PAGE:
Types of Audiences
When preparing documents, it is important to remember potential audiences for your work. Awareness of the differences between Intended and Unintended audiences may impact how an author presents or includes information in a document, and may make a difference in the event of a legal issue concerning the document. Also, awareness of a complex audience will ensure that an author’s writing does not exclude any potential readers. You do not want to leave an important figure out if they need to be touched on.
Intended vs. Unintended Audience
Intended audiences are best thought of as the people you are initially writing to. It is the audience for which your document is intended. Unintended audiences may be anyone that comes across your writing at any point in time. In a professional setting, its important to be mindful of the unintended audience of any written work. This includes any email, memos or proposals produced in the course of business. In addition to being a good rule of thumb, it is in your best interest legally to remain professional in every document you produce as these documents may be used as evidence in court against either the author or the business from which they originated. Some organizations prefer to use their own, unique jargon; others prefer that inter-organization communication remain informal. You will need to view samples of materials produced in your workplace to get a feel for the tone and language used in your environment.
Writing for a complex audience is different from academic writing. In academia, there is a specific audience for most pieces of writing, generally an instructor, teaching assistant, or a fairly small group of peers. In a professional setting, you will often write for a complex audience of people with different backgrounds, specialties, and expectations. With that in mind, avoid using terminology that is too technical so you don’t unintentionally exclude portions of your audience. This can become increasingly difficult when writing for larger and more complex audiences.
Tailoring Employment Documents For a Specific Audience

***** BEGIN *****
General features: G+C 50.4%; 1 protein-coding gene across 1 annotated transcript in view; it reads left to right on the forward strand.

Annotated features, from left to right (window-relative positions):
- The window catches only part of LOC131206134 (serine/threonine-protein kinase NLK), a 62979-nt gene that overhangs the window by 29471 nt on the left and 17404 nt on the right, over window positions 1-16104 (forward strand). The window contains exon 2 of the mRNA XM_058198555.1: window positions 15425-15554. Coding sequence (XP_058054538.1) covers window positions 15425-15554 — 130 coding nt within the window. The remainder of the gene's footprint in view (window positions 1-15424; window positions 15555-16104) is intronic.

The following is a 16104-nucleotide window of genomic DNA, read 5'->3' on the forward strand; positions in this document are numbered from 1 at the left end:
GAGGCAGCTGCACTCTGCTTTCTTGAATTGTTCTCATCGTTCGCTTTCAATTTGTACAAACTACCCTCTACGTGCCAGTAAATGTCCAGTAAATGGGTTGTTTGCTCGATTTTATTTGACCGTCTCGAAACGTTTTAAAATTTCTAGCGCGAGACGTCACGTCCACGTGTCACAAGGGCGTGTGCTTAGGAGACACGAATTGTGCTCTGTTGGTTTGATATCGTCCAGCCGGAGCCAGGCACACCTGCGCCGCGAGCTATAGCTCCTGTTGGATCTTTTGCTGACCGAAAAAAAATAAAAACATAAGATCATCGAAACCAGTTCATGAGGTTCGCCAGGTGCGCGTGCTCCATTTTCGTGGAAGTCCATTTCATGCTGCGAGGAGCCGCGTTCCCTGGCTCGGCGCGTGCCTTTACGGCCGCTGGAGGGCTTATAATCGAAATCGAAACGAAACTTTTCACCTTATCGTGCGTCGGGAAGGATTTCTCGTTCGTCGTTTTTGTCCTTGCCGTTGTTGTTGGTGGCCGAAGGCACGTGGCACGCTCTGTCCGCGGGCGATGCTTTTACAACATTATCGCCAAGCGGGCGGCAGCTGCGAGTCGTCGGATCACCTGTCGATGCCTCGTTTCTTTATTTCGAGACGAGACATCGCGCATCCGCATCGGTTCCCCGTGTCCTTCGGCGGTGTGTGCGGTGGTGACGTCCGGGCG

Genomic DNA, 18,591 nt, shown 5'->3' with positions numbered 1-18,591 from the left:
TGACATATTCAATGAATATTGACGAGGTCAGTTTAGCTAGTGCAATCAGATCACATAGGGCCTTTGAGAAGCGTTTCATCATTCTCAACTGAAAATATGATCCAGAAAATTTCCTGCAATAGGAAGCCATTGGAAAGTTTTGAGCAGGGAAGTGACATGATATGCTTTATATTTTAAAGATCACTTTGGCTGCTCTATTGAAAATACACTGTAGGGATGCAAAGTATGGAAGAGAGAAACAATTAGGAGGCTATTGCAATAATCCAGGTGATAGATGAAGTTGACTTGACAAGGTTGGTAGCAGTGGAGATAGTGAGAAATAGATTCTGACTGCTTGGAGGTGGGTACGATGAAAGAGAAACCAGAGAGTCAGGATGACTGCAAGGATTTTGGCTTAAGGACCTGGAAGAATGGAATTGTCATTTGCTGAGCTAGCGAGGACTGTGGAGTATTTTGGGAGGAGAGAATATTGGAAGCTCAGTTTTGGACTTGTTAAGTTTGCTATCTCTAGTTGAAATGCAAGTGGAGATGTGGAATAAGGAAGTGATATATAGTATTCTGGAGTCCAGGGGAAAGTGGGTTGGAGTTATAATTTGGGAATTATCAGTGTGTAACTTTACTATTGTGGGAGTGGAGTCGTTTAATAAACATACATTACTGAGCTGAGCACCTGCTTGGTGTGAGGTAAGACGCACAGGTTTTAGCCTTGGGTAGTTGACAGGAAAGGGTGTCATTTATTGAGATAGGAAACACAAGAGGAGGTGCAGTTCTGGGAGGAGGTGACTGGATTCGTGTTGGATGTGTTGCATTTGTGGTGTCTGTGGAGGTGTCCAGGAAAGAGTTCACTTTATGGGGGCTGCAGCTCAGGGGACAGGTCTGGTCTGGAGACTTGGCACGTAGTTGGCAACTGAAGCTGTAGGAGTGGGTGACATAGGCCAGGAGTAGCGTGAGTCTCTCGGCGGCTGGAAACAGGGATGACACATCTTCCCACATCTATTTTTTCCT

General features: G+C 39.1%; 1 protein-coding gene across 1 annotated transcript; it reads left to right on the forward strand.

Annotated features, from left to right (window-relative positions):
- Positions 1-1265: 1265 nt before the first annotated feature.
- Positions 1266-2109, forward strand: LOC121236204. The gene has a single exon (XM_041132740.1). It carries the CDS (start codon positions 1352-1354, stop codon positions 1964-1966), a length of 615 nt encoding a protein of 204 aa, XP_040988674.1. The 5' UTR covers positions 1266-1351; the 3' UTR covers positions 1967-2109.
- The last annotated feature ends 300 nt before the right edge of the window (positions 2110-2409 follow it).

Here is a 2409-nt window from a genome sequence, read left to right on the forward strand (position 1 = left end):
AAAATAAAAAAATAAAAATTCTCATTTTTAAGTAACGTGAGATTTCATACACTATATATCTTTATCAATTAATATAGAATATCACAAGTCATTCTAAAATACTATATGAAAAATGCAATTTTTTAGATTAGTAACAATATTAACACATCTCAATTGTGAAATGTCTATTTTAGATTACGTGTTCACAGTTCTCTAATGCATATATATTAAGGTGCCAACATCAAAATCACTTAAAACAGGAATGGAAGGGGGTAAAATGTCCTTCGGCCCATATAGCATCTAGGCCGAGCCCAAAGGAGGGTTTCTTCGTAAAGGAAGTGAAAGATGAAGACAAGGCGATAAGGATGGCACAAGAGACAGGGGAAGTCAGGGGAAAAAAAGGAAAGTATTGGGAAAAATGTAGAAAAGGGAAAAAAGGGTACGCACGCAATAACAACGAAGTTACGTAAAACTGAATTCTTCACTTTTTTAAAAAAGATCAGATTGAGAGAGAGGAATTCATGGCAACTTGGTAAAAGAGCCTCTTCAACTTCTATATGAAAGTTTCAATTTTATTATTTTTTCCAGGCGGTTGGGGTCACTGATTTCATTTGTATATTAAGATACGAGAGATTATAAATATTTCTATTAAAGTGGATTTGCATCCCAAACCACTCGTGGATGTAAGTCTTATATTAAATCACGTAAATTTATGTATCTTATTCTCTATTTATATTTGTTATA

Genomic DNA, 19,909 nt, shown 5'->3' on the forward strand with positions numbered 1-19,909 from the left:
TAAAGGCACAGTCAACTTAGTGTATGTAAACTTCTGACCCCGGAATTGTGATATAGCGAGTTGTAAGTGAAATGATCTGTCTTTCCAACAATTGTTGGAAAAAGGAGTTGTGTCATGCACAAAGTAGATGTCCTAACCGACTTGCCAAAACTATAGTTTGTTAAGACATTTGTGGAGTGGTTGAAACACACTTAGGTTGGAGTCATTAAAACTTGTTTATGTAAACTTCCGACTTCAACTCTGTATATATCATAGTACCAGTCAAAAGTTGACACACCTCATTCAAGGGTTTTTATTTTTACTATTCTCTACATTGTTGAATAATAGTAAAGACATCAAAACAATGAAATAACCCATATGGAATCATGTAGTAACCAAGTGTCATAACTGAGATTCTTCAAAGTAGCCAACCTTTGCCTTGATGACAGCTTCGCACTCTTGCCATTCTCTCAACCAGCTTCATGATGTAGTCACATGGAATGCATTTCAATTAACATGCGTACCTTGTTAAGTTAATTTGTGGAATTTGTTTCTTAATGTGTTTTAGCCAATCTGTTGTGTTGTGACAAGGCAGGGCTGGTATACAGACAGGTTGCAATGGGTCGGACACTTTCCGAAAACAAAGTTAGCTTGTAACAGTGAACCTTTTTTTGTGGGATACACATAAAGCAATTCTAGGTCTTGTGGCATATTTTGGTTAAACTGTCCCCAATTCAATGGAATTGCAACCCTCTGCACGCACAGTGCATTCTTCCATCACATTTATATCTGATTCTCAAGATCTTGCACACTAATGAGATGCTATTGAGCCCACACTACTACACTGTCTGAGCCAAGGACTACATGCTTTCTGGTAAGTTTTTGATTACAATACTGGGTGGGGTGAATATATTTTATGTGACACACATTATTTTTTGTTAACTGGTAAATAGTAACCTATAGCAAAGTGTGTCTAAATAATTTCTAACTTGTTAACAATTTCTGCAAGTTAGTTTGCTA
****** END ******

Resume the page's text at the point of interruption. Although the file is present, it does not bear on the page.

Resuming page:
When it comes to an employment document such as a résumé or a cover letter there is no such thing as “one size fits all”. Each document should be individually tailored to catch the attention of the employer to which the document(s) are being submitted. To do this effectively, it helps to research the company and the position. Some different ways that this can be done are:
- Looking at the job description – The job description usually gives a set of skills that will be required for the position. The skills outline what the employer is looking for, and therefore, what should be added into a resume. (One should never lie about applicable skills, but highlight and prioritize these skills among others).
- Looking at the company website – Looking at the company’s website can help with understanding the company environment and values that may not be listed in a job description. This can be most beneficial when writing a cover letter, in which it is important to acknowledge the potential employer.
In addition to looking at the job description and company website, it is helpful to evaluate the type of job that you are applying for. If you are applying to a job in a design field, you would want to tailor your résumé to be more creative and avoid using any sort of generic template.
Depending on your level of experience, it can be beneficial to create a list of skills and job experience in a Word document. As mentioned above, different jobs typically look for a specific set of skills. To make it easier to tailor a business document to a potential employer, it can be easy to have a Word document of skills and job experiences listed. After you determine the specific job you’re applying for, copy and paste the appropriate skills into the document.
It is important to remember that in employment documents you are selling yourself. Each job will be slightly different, so it is crucial to tailor your résumé to the employer. Additionally, make sure it is not cluttered with information that the employer may find unnecessary.
What If I Don’t Have a Specific Audience?
Sometimes you are writing to a broad audience that includes mixed demographics. In that case, the rule of thumb is to write for the lowest common denominator. This means you tailor your document so that the message is conveyed to most of the people in your audience which usually means simpler language, shorter sentences, and more of a reliance on visuals. Think of web articles on newspaper sites. The publishers of these materials know that people of different backgrounds, education levels, and reading levels will be reading their articles so the language is not overly complex, nor are the sentence structures.